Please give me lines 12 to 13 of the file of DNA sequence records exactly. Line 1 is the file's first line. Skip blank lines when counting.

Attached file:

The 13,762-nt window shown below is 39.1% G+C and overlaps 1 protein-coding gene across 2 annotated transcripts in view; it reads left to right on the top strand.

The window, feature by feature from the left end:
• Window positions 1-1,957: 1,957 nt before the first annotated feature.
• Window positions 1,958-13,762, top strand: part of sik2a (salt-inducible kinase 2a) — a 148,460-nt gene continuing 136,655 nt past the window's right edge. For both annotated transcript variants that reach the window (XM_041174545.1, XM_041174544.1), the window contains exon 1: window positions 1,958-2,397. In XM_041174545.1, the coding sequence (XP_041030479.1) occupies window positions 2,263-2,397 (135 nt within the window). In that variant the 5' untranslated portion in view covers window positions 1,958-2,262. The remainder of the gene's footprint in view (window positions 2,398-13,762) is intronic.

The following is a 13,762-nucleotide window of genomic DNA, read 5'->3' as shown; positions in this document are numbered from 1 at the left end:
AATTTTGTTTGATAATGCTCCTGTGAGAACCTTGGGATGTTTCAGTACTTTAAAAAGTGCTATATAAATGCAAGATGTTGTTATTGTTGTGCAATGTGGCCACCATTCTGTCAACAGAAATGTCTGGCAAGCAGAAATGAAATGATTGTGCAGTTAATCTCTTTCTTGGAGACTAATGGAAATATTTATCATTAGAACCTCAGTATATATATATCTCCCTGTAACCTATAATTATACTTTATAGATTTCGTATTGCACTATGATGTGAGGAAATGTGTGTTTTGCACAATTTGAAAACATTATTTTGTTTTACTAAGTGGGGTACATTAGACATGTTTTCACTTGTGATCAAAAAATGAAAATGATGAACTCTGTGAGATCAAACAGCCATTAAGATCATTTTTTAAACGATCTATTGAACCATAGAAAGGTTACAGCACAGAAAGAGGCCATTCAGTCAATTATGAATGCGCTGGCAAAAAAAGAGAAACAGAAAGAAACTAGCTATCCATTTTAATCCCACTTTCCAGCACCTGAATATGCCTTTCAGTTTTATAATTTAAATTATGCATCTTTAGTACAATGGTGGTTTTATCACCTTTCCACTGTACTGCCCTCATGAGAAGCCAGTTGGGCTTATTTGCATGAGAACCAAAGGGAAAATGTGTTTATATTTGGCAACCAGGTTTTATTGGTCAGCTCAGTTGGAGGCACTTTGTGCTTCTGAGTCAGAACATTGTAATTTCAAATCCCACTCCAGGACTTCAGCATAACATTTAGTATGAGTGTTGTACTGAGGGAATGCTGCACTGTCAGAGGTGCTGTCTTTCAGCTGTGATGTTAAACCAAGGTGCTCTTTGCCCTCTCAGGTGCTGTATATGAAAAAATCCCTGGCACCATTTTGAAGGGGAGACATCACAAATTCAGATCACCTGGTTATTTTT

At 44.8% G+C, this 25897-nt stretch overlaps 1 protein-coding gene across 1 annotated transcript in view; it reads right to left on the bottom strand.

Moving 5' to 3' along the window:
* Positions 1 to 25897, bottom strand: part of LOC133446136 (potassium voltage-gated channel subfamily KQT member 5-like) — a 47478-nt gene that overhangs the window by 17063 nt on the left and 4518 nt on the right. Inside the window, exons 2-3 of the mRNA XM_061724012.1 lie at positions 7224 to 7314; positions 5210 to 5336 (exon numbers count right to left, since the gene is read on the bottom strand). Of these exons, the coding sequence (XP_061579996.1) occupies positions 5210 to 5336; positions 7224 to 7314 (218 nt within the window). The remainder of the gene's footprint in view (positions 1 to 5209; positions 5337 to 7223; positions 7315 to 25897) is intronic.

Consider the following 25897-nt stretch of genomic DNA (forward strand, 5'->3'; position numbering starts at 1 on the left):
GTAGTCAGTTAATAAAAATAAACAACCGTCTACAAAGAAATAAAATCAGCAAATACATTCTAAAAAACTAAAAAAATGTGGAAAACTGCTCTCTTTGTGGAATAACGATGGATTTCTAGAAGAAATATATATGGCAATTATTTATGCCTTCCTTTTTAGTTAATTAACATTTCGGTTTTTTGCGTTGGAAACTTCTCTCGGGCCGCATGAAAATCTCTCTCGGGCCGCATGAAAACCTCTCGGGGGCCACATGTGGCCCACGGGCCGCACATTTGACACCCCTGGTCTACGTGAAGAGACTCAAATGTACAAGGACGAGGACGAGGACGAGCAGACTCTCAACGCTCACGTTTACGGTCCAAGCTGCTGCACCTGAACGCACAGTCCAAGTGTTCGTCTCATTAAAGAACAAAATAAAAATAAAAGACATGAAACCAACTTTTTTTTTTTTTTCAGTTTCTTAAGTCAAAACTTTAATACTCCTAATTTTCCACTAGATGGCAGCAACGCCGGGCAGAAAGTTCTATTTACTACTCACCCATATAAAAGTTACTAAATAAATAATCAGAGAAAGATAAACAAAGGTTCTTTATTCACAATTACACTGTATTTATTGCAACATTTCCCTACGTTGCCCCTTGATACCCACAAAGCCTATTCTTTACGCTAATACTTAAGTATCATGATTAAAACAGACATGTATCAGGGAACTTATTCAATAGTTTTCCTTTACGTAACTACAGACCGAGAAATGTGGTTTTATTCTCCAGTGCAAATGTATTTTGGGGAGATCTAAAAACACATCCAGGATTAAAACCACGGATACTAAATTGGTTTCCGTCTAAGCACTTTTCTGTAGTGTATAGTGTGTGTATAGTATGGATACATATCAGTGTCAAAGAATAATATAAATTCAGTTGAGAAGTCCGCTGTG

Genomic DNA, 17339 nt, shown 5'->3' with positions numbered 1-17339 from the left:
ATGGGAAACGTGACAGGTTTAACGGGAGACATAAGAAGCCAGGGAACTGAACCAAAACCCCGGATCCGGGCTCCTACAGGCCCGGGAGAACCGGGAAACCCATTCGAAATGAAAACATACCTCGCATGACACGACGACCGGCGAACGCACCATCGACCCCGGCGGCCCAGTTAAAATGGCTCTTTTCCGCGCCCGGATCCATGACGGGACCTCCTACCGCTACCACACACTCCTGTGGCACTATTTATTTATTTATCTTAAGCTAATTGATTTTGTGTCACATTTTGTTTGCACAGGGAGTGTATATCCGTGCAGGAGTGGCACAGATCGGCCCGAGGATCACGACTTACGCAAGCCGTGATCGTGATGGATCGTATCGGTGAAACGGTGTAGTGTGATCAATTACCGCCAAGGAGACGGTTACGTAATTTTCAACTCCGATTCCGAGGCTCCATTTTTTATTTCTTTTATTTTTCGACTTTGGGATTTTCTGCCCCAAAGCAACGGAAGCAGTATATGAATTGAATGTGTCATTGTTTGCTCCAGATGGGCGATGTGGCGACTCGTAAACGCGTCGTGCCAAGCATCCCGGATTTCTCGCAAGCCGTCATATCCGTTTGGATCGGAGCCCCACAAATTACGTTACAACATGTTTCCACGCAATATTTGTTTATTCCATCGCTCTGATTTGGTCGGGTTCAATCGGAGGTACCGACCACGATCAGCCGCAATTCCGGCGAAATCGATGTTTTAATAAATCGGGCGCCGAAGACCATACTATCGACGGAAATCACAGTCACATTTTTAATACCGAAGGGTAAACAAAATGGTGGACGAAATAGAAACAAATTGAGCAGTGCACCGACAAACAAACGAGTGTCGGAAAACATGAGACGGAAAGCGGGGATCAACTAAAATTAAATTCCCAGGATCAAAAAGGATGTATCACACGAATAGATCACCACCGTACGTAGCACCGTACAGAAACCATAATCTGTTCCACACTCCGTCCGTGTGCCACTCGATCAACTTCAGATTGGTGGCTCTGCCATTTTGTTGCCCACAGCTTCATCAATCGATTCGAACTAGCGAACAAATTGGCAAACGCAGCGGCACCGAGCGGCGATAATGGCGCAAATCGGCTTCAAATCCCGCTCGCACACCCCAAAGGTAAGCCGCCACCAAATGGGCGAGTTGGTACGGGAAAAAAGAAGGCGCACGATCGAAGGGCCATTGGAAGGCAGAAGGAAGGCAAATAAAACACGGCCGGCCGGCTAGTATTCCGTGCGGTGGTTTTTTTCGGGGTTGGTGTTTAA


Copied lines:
Genomic DNA, 17339 nt, shown 5'->3' with positions numbered 1-17339 from the left:
ATGGGAAACGTGACAGGTTTAACGGGAGACATAAGAAGCCAGGGAACTGAACCAAAACCCCGGATCCGGGCTCCTACAGGCCCGGGAGAACCGGGAAACCCATTCGAAATGAAAACATACCTCGCATGACACGACGACCGGCGAACGCACCATCGACCCCGGCGGCCCAGTTAAAATGGCTCTTTTCCGCGCCCGGATCCATGACGGGACCTCCTACCGCTACCACACACTCCTGTGGCACTATTTATTTATTTATCTTAAGCTAATTGATTTTGTGTCACATTTTGTTTGCACAGGGAGTGTATATCCGTGCAGGAGTGGCACAGATCGGCCCGAGGATCACGACTTACGCAAGCCGTGATCGTGATGGATCGTATCGGTGAAACGGTGTAGTGTGATCAATTACCGCCAAGGAGACGGTTACGTAATTTTCAACTCCGATTCCGAGGCTCCATTTTTTATTTCTTTTATTTTTCGACTTTGGGATTTTCTGCCCCAAAGCAACGGAAGCAGTATATGAATTGAATGTGTCATTGTTTGCTCCAGATGGGCGATGTGGCGACTCGTAAACGCGTCGTGCCAAGCATCCCGGATTTCTCGCAAGCCGTCATATCCGTTTGGATCGGAGCCCCACAAATTACGTTACAACATGTTTCCACGCAATATTTGTTTATTCCATCGCTCTGATTTGGTCGGGTTCAATCGGAGGTACCGACCACGATCAGCCGCAATTCCGGCGAAATCGATGTTTTAATAAATCGGGCGCCGAAGACCATACTATCGACGGAAATCACAGTCACATTTTTAATACCGAAGGGTAAACAAAATGGTGGACGAAATAGAAACAAATTGAGCAGTGCACCGACAAACAAACGAGTGTCGGAAAACATGAGACGGAAAGCGGGGATCAACTAAAATTAAATTCCCAGGATCAAAAAGGATGTATCACACGAATAGATCACCACCGTACGTAGCACCGTACAGAAACCATAATCTGTTCCACACTCCGTCCGTGTGCCACTCGATCAACTTCAGATTGGTGGCTCTGCCATTTTGTTGCCCACAGCTTCATCAATCGATTCGAACTAGCGAACAAATTGGCAAACGCAGCGGCACCGAGCGGCGATAATGGCGCAAATCGGCTTCAAATCCCGCTCGCACACCCCAAAGGTAAGCCGCCACCAAATGGGCGAGTTGGTACGGGAAAAAAGAAGGCGCACGATCGAAGGGCCATTGGAAGGCAGAAGGAAGGCAAATAAAACACGGCCGGCCGGCTAGTATTCCGTGCGGTGGTTTTTTTCGGGGTTGGTGTTTAA